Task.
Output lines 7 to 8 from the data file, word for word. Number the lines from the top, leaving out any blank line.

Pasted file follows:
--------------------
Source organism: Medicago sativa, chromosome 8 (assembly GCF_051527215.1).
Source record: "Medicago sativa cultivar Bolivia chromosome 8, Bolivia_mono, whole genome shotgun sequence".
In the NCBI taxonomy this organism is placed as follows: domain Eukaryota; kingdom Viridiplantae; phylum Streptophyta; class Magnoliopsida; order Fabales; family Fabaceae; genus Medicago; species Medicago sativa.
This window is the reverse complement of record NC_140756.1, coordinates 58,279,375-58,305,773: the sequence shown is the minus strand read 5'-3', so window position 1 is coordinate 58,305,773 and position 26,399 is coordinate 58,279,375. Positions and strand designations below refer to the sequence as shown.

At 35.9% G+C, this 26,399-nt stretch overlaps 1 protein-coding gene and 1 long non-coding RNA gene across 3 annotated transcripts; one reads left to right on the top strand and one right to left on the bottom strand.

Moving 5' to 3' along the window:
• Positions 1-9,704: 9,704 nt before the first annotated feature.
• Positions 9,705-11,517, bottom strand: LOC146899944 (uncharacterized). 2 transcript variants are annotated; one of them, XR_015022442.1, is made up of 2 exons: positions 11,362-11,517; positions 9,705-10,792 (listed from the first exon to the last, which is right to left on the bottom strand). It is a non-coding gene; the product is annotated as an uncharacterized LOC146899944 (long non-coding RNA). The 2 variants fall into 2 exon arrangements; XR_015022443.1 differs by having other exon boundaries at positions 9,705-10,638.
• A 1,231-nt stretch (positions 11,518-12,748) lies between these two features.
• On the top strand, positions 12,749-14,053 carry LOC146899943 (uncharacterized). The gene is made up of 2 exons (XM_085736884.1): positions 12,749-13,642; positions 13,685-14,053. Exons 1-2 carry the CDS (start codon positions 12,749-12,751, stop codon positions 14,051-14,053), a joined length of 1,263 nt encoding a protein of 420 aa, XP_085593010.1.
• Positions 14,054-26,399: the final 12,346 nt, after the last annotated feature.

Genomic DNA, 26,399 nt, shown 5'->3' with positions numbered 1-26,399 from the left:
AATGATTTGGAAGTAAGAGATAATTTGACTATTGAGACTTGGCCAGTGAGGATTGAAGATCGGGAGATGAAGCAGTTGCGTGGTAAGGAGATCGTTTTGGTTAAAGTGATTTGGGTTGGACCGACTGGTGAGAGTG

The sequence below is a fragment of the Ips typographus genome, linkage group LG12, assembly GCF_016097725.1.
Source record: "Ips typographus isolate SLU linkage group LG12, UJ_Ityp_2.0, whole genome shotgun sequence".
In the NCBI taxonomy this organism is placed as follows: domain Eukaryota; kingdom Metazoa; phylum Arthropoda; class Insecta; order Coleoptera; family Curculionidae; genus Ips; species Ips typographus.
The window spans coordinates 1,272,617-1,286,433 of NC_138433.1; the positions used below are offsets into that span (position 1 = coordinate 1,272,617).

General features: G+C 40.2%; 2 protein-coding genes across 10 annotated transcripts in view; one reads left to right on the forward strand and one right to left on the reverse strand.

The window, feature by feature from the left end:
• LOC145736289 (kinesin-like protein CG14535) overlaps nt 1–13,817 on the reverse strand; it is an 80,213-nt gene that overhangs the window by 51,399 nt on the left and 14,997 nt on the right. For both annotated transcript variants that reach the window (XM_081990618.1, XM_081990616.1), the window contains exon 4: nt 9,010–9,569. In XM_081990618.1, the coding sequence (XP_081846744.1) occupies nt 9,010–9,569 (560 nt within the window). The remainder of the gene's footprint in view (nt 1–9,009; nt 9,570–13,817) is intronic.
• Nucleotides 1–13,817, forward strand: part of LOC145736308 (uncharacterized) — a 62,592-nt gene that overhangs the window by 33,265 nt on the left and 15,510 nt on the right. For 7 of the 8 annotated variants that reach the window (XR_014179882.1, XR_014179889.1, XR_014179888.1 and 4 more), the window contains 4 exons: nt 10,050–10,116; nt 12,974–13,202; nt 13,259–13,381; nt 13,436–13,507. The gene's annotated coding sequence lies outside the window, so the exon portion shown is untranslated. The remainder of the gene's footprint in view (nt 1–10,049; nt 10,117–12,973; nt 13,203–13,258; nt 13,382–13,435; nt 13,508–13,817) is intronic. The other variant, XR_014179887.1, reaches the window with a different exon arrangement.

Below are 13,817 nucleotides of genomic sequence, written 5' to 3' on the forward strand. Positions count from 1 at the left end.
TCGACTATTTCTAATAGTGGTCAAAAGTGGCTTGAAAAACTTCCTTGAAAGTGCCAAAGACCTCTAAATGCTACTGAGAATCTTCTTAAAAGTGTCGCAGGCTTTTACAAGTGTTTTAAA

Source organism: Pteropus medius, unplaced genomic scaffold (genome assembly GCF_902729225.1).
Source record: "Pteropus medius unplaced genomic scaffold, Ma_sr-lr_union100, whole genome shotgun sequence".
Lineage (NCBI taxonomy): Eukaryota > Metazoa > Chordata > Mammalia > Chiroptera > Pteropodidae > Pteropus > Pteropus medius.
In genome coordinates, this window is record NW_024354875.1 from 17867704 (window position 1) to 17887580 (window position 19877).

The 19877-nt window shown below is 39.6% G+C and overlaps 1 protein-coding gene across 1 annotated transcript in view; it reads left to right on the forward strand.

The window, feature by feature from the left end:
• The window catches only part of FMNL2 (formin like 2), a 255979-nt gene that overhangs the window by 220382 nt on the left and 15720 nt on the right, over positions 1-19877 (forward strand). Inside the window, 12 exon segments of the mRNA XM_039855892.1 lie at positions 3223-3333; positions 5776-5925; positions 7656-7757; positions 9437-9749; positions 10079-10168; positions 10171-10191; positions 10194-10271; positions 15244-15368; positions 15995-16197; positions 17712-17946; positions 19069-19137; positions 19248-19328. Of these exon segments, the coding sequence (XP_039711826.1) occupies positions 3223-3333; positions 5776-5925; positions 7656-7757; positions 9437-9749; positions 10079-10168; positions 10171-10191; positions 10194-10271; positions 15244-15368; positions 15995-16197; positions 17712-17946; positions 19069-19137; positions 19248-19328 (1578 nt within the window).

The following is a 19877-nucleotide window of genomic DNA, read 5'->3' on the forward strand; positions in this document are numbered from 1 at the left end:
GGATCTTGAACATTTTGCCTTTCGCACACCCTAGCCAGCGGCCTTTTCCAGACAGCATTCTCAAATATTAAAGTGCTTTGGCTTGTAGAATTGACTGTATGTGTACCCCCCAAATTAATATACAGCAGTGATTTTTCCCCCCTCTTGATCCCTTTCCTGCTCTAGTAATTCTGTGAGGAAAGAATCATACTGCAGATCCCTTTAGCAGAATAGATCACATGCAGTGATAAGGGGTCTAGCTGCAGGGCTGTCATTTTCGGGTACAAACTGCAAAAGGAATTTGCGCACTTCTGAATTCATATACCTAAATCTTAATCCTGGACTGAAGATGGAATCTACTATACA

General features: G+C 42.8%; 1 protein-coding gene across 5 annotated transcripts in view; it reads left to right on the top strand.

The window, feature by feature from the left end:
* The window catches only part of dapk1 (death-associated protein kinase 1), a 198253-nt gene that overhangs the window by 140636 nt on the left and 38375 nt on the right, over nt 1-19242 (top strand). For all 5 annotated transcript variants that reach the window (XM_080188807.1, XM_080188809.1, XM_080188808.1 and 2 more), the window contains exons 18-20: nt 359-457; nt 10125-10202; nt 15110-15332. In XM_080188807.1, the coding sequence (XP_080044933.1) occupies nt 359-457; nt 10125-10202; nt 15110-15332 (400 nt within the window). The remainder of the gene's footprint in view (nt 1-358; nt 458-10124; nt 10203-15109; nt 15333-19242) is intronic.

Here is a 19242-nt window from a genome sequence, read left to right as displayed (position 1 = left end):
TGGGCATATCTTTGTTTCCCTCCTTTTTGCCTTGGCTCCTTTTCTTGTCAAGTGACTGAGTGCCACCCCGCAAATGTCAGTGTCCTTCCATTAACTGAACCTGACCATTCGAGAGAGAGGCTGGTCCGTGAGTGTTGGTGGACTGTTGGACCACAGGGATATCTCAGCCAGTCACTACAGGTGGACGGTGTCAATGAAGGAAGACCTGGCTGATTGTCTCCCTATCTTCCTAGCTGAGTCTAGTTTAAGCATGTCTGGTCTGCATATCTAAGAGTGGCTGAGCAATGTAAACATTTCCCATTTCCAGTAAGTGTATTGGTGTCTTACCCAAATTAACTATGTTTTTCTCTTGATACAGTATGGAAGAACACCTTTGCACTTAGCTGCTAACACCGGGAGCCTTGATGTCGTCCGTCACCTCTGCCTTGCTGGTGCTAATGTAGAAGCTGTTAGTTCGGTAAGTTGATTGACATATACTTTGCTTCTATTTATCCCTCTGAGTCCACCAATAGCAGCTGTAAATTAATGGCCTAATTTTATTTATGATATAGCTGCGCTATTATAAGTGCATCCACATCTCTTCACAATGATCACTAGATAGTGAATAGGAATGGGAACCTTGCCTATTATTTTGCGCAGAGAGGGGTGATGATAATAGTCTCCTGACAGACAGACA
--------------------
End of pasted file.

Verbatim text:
• Positions 1-9,704: 9,704 nt before the first annotated feature.
• Positions 9,705-11,517, bottom strand: LOC146899944 (uncharacterized). 2 transcript variants are annotated; one of them, XR_015022442.1, is made up of 2 exons: positions 11,362-11,517; positions 9,705-10,792 (listed from the first exon to the last, which is right to left on the bottom strand). It is a non-coding gene; the product is annotated as an uncharacterized LOC146899944 (long non-coding RNA). The 2 variants fall into 2 exon arrangements; XR_015022443.1 differs by having other exon boundaries at positions 9,705-10,638.